“Carly can’t speak. Many people called her dumb or mentally retarded. But after she turned 11 years old, she discovered something truly incredible and found her voice. This is a must see.”
I cannot embed this video, so you have to go to godvine.com to see it – Yes, this is a must.
Carly has autism. For years she lived trapped, as she tells it, in an inner world, unable to communicate the cause of her sufferings or express her innermost self to anyone. She was believed to be mentally retarded.
At age 11, somewhat miraculously, that began to change, when she suddenly started typing out sentences on the computer. It turns out that she is a very articulate, interiorly rich person. Not even her family knew how much she had it in her. But because of her family’s love and persistence in giving her the treatment she needed, Carly now has a voice.
What I like best about this video is Carly’s own words. Some are painful. Some are funny. Some are quite inspiring. The title of this post is taken from one of her lines in the video — That line moved me deeply.
It speaks of a person, unique and loved. A beautiful soul who has suffered, yet still strives to persevere. A lesson for us all about the unfathomable richness that each person is, deep beneath the surface of what our eyes can see or what our ears can hear.
I want to thank Carly’s family for fighting to give Carly the opportunity to find her voice in this world. I want to thank Carly for her courage to share her thoughts and feelings with us. I think we need to thank God for many, many gifts, seen and unseen. We should thank him for allowing us to see things that we so easily disregard, when we fail to look deeper, beyond mere appearances.
There is always more to every person than meets the eye.
You might be interested in another Karli with a similar story. She has a condition that made her look retarded because her body was totally uncooperative. Inside was this poet, musician, beautiful person flailing, trying to get out. He blog has her story and her music: http://spiritdances.wordpress.com/ It is inspiring to me but also a caution as to how I am to see a person.
Thanks for sharing this link, Lilly. The only way to see a person is with love.
GREAT vid, James.
Glad to have you back from your “walk-a-bout”….!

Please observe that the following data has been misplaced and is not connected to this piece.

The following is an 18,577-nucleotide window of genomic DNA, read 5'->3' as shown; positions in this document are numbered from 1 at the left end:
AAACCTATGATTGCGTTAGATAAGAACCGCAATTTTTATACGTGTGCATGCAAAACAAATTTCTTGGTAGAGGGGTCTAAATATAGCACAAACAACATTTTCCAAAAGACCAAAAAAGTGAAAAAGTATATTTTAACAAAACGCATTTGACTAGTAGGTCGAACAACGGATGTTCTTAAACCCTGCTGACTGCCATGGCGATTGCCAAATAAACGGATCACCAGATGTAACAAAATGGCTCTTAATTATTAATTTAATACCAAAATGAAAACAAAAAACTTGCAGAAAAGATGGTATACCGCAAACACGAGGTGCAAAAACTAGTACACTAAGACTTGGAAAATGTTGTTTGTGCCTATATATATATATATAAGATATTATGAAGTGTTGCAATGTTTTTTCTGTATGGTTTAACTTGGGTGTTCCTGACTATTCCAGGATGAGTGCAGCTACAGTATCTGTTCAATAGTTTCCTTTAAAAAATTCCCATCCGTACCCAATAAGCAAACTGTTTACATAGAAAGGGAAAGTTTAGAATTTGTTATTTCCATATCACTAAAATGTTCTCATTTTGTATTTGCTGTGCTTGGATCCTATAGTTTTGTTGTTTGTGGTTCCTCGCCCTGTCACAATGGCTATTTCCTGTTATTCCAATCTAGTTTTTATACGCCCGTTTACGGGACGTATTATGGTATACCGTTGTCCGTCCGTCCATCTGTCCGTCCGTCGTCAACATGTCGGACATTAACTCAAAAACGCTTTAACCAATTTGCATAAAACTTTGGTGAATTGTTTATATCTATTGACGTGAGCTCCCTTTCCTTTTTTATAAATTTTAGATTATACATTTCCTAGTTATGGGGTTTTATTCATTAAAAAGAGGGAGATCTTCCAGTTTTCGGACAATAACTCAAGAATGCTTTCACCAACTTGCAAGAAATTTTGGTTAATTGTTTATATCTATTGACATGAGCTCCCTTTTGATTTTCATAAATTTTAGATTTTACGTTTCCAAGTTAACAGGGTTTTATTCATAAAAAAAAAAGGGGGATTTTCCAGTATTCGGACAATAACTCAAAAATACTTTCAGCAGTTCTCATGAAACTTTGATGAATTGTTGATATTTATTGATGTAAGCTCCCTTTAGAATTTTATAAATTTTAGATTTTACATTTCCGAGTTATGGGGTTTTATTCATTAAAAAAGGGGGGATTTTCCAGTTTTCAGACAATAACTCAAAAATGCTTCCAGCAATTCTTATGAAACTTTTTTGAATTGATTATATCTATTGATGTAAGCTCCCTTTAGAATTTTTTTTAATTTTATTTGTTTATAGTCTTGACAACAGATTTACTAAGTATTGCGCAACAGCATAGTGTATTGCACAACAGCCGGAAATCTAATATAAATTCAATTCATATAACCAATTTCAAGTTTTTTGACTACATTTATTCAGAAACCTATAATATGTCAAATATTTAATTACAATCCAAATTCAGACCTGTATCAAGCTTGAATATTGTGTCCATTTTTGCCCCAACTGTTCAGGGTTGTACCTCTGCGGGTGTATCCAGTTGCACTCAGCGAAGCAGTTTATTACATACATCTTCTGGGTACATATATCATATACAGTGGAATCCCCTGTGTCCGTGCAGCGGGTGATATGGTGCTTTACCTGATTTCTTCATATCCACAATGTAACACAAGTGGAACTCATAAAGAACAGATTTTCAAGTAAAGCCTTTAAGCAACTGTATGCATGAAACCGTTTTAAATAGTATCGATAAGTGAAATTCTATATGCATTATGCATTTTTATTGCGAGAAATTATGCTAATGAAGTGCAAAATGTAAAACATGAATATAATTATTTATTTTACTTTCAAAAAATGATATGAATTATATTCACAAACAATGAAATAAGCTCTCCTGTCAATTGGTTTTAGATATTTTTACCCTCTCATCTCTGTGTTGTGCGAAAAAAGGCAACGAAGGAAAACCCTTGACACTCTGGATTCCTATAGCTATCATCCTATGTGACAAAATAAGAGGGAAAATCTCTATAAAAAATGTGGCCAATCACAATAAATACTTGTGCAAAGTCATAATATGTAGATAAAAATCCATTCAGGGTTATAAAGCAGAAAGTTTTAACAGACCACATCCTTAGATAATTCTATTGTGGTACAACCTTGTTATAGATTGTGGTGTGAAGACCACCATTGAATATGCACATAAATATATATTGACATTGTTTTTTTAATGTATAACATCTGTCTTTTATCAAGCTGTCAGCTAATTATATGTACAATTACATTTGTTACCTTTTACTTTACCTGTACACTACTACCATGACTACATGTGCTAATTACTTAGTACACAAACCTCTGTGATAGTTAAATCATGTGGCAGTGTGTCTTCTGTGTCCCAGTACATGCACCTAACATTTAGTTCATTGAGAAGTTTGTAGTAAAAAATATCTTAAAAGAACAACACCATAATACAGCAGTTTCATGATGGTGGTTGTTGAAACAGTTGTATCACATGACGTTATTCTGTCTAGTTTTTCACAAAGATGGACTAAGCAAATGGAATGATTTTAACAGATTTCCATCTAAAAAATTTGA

Good to be back! Thanks!
This is marvelous. I used to volunteer in a class with autistic and downs’ syndrome children and it was wonderful. One of my oldest kids is a social worker working with autistic children Carly’s age. Watching Carly express herself sheds light on behaviours I’ve seen and my son deals with daily.
It must be beautiful to serve in this way, living the beatitudes. Thanks for sharing your experiences and reflections here.
This is a beautiful story. Thanks for sharing it. I learned much, and a good reminder not to judge the people I see and serve all day long at work.
Hello Reinkat! In Love and Responsibility, Karol Woytila (JPII) reminds us of the core of Gospel truth: Love. He explains why the only proper way to relate with another person, always, is with Love. It is simply another way of saying “love God above all things and love your neighbor as yourself.” Carly’s story drives home the point — “To know me is to love me.”
Powerful!!! Changes the way you look at the unknown. We need to learn to be Spirit led and see with the eyes of Jesus.
To see with the eyes of Jesus. That’s what we need to pray for. And to be led by the Spirit. Thanks also for the reblog, Gracie.
Reblogged this on Gracie's Quest and commented:
More and more often I find that tolerance is one-sided. I also find that what Jesus said is very true; “They hate me, they will hate you.” paraphrased.
What an incredible story this is. And more reason to be a voice for those without one.
That’s one way to thank God for the gift of having a voice.